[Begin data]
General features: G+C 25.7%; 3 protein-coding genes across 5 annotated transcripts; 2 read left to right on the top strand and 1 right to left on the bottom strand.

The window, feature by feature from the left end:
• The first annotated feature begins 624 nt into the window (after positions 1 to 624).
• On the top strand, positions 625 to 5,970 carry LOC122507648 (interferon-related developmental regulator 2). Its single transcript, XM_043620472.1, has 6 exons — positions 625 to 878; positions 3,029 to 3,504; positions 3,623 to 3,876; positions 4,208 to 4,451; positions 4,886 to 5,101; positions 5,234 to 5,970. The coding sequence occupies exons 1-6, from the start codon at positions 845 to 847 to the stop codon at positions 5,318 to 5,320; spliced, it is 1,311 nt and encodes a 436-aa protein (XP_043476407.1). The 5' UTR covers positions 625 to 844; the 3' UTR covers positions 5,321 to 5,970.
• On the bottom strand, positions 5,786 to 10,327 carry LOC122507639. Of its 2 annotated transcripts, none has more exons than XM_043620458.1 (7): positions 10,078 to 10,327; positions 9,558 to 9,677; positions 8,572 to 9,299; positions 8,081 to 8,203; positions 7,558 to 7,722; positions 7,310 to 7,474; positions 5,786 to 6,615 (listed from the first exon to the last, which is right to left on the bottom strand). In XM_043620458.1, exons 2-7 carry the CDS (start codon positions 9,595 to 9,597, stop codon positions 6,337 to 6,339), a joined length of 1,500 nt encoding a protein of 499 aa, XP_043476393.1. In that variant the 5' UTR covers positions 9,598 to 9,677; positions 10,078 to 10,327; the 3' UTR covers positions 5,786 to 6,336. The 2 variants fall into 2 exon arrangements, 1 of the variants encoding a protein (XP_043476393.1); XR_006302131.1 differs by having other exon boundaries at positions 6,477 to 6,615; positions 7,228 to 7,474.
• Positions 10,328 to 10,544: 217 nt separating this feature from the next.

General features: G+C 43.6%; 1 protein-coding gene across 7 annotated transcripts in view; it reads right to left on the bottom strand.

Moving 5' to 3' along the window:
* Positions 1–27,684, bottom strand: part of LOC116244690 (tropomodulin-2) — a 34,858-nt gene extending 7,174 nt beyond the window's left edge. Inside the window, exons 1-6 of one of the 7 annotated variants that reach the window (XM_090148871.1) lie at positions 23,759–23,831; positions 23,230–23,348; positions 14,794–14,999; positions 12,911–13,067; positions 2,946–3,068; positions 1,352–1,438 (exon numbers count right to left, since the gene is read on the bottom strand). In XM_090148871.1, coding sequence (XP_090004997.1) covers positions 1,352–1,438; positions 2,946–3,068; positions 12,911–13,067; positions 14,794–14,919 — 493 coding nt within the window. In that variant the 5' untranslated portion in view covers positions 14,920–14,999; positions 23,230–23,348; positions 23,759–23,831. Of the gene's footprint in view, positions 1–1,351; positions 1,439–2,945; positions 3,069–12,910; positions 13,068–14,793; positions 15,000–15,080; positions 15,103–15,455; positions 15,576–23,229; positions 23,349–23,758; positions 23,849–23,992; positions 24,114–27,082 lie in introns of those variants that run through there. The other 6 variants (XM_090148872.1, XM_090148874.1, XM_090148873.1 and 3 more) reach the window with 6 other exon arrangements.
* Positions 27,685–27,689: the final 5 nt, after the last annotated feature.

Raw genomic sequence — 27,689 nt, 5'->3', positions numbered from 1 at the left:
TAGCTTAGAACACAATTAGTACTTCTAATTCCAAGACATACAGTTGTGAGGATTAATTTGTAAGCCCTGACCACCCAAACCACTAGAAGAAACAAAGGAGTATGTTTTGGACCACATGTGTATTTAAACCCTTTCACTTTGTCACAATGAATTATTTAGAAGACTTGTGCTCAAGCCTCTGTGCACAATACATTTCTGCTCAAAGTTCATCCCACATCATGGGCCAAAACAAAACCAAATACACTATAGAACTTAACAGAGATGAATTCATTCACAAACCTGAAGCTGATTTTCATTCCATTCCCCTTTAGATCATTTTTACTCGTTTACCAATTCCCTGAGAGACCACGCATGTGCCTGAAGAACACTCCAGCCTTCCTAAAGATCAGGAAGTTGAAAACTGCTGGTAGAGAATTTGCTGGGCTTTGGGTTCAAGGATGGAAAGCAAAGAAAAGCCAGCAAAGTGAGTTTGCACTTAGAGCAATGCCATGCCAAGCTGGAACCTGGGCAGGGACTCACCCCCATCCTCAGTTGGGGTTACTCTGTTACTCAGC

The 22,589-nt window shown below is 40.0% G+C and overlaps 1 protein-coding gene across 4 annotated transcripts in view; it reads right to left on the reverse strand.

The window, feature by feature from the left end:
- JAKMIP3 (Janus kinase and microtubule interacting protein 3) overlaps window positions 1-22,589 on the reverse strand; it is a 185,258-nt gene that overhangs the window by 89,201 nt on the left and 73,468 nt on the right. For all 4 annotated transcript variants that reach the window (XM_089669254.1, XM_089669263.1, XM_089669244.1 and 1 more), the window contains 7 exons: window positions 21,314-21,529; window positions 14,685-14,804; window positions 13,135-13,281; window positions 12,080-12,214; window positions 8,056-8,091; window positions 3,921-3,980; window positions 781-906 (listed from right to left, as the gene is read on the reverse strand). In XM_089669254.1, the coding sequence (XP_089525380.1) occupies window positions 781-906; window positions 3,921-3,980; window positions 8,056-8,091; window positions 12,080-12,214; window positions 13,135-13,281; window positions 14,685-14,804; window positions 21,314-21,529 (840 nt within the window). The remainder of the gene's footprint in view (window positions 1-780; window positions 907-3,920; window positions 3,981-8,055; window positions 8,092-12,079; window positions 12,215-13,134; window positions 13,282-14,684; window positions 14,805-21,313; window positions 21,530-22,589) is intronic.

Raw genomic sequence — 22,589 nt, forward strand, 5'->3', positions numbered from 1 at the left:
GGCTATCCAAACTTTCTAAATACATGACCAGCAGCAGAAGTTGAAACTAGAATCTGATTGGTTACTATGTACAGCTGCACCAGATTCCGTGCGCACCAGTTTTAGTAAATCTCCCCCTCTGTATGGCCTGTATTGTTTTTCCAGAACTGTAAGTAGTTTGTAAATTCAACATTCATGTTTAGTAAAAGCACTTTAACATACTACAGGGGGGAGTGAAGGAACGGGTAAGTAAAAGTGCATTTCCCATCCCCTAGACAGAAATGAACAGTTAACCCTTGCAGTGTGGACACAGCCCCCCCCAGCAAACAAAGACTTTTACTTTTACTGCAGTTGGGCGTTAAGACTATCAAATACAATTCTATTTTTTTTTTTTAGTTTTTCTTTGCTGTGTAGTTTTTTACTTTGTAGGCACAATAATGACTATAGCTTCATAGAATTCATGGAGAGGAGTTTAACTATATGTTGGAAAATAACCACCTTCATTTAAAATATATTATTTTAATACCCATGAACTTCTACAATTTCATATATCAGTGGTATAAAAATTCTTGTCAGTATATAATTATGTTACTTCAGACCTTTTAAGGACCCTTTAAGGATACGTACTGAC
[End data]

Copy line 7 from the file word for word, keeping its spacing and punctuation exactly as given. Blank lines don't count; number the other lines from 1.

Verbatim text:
General features: G+C 43.6%; 1 protein-coding gene across 7 annotated transcripts in view; it reads right to left on the bottom strand.